bright clean colour to enforce the simple lines of construction. "Clean
colours we _must_ have," said Redwood, and in one place had a neat
horizontal band of squares, in which crimson and purple, orange and
lemon, blues and greens, in many hues and many shades, did themselves
honour. These squares the giant children should arrange and rearrange to
their pleasure. "Decorations must follow," said Redwood; "let them first
get the range of all the tints, and then this may go away. There is no
reason why one should bias them in favour of any particular colour or

Then, "The place must be full of interest," said Redwood. "Interest is
food for a child, and blankness torture and starvation. He must have
pictures galore." There were no pictures hung about the room for any
permanent service, however, but blank frames were provided into which
new pictures would come and pass thence into a portfolio so soon as
their fresh interest had passed. There was one window that looked down
the length of a street, and in addition, for an added interest, Redwood
had contrived above the roof of the nursery a camera obscura that
watched the Kensington High Street and not a little of the Gardens.

In one corner that most worthy implement, an Abacus, four feet square, a
specially strengthened piece of ironmongery with rounded corners,
awaited the young giants' incipient computations. There were few woolly
lambs and such-like idols, but instead Cossar, without explanation, had
brought one day in three four-wheelers a great number of toys (all just
too big for the coming children to swallow) that could be piled up,
arranged in rows, rolled about, bitten, made to flap and rattle, smacked
together, felt over, pulled out, opened, closed, and mauled and
experimented with to an interminable extent. There were many bricks of
wood in diverse colours, oblong and cuboid, bricks of polished china,
bricks of transparent glass and bricks of india-rubber; there were slabs
and slates; there were cones, truncated cones, and cylinders; there were
oblate and prolate spheroids, balls of varied substances, solid and
hollow, many boxes of diverse size and shape, with hinged lids and screw
lids and fitting lids, and one or two to catch and lock; there were
bands of elastic and leather, and a number of rough and sturdy little
objects of a size together that could stand up steadily and suggest the
shape of a man. "Give 'em these," said Cossar. "One at a time."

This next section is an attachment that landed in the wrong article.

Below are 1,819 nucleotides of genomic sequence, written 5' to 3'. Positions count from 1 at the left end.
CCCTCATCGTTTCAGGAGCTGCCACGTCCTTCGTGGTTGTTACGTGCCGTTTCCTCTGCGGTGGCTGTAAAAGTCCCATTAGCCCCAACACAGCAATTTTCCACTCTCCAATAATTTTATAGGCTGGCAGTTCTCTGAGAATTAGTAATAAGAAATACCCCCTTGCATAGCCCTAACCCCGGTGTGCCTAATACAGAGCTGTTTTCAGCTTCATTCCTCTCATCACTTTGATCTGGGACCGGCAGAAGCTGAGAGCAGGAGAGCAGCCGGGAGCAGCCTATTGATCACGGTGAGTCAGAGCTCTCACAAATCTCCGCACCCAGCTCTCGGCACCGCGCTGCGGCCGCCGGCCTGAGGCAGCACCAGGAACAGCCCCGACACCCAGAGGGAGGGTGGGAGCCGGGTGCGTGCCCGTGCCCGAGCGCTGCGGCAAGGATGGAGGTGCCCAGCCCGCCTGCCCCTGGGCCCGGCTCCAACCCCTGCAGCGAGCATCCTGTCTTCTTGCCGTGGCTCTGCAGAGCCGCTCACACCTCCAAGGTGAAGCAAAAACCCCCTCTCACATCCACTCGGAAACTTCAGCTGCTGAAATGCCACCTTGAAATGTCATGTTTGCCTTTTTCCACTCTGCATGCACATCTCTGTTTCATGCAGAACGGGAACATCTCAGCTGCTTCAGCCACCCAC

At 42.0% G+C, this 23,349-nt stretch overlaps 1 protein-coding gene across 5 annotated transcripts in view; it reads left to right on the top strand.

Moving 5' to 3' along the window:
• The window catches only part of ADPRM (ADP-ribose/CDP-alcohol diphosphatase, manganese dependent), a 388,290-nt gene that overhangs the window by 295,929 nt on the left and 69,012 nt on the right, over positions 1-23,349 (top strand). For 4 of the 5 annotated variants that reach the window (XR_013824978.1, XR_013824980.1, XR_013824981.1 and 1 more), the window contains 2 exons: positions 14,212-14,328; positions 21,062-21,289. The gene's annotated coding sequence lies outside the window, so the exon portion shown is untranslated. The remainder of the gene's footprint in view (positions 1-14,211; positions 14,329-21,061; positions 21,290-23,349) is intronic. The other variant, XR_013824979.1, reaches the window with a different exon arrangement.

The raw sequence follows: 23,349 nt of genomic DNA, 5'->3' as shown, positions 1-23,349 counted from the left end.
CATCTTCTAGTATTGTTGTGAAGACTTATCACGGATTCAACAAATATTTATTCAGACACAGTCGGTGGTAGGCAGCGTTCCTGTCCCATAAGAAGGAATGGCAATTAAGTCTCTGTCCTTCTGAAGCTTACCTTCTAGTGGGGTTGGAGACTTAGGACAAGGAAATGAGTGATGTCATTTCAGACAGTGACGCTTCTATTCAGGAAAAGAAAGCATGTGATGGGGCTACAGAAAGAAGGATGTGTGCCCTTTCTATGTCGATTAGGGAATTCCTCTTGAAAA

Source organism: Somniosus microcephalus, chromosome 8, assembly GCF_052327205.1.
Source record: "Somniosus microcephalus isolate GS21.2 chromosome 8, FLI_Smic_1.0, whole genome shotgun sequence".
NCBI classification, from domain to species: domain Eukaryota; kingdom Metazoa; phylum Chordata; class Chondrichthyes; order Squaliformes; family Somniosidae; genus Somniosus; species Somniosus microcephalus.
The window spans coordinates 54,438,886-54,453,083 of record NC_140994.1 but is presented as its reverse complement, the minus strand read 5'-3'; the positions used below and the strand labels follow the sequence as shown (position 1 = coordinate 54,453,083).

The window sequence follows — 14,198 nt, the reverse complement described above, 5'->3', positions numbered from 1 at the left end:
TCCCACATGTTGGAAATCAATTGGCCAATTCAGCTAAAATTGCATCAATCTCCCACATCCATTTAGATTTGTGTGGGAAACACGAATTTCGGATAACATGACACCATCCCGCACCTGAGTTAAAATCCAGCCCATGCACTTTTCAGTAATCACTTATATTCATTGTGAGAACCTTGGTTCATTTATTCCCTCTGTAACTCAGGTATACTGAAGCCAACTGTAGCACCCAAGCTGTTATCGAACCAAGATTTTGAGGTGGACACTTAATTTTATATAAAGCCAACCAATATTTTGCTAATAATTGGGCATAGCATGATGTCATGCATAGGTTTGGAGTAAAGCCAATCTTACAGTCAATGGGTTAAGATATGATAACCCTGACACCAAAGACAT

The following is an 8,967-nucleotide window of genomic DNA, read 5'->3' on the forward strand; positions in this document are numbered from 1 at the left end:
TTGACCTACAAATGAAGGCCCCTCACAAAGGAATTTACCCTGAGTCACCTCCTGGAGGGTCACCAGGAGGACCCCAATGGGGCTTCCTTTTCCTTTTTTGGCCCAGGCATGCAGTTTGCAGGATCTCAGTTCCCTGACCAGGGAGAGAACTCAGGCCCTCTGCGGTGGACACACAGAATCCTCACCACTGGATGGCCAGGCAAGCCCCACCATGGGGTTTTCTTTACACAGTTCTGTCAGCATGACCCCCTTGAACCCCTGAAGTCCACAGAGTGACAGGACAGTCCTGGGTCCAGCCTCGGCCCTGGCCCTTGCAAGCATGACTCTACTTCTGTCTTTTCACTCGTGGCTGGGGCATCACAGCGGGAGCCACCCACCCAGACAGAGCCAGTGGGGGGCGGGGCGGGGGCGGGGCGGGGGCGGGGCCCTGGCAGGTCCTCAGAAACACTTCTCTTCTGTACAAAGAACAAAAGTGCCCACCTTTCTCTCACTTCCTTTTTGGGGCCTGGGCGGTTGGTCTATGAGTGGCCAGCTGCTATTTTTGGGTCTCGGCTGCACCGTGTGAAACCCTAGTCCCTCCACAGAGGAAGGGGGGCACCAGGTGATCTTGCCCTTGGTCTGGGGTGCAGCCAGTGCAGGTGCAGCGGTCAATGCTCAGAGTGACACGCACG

These things Redwood arranged in a locker in one corner. Along one side
of the room, at a convenient height for a six-or eight-foot child, there
was a blackboard, on which the youngsters might flourish in white and
coloured chalk, and near by a sort of drawing block, from which sheet
after sheet might be torn, and on which they could draw in charcoal, and
a little desk there was, furnished with great carpenter's pencils of
varying hardness and a copious supply of paper, on which the boys might
first scribble and then draw more neatly. And moreover Redwood gave
orders, so far ahead did his imagination go, for specially large tubes
of liquid paint and boxes of pastels against the time when they should
be needed. He laid in a cask or so of plasticine and modelling clay. "At
first he and his tutor shall model together," he said, "and when he is
more skilful he shall copy casts and perhaps animals. And that reminds
me, I must also have made for him a box of tools!

"Then books. I shall have to look out a lot of books to put in his way,
and they'll have to be big type. Now what sort of books will he need?
There is his imagination to be fed. That, after all, is the crown of
every education. The crown--as sound habits of mind and conduct are the
throne. No imagination at all is brutality; a base imagination is lust
and cowardice; but a noble imagination is God walking the earth again.
He must dream too of a dainty fairy-land and of all the quaint little
things of life, in due time. But he must feed chiefly on the splendid
real; he shall have stories of travel through all the world, travels and